Quillwork Cuff

A decorated quill work cuff (early 20th century). A decorated quill work cuff (early 20th century). © Trustees of the British Museum, acc. no. Am 1949,22.129.

Many of the Eastern Woodlands and Plains Indians of North America, such as the Cree and Huran, used beading and quillwork, as well as moose hair embroidery and tassels, to decorate their garments and footwear. The example illustrated here is a sleeve cuff made from animal hide (probably buckskin), which has been decorated with porcupine quill work, tassels and imported glass beads.

The tassels were probably made around a moose hair core. The dyed and undyed quills were used to create the main geometric pattern that is based on triangles and rectangles. The bands of coloured (green, red, white) beads were used to decorate the sides of the cuff, while the multi-coloured tassels lined the cuff's lower edge. The hide was then folded in half and sewn up the sides in order to make the cuff. The cuff is believed to be of Cree origin and dates to the early twentieth century.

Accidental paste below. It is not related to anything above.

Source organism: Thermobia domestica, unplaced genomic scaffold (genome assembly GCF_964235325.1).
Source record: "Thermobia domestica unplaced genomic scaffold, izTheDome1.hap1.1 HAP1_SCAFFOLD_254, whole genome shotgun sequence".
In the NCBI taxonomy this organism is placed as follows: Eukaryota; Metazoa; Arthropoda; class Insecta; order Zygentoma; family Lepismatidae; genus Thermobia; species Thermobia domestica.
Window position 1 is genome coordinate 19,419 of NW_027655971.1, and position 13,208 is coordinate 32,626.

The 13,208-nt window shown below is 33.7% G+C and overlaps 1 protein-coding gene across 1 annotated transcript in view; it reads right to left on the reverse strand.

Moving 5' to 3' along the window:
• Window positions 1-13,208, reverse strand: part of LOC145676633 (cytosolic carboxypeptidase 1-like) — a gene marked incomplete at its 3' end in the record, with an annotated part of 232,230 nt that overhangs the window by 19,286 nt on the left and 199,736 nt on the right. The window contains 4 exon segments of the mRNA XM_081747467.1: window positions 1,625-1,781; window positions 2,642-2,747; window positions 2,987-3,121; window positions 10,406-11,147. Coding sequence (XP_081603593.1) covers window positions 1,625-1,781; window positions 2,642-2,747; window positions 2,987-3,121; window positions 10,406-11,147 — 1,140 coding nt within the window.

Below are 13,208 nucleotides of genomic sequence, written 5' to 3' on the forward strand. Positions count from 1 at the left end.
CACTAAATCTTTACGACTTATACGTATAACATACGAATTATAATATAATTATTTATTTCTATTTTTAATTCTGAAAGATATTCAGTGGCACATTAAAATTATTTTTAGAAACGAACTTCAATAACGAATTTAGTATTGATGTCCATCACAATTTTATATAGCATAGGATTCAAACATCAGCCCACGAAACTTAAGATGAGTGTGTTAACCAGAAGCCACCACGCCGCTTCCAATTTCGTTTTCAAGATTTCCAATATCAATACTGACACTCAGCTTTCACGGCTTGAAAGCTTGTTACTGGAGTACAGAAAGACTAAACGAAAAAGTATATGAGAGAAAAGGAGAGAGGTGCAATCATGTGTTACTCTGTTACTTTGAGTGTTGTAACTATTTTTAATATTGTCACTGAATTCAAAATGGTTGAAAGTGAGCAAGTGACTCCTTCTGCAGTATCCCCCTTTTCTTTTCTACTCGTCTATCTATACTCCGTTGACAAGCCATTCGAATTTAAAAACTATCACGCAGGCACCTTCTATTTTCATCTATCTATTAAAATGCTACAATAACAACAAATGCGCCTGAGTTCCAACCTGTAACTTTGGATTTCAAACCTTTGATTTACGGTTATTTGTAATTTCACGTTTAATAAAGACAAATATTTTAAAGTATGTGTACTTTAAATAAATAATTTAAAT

British Museum online catalogue (retrieved 30 June 2016).


Last modified on Tuesday, 24 January 2017 17:03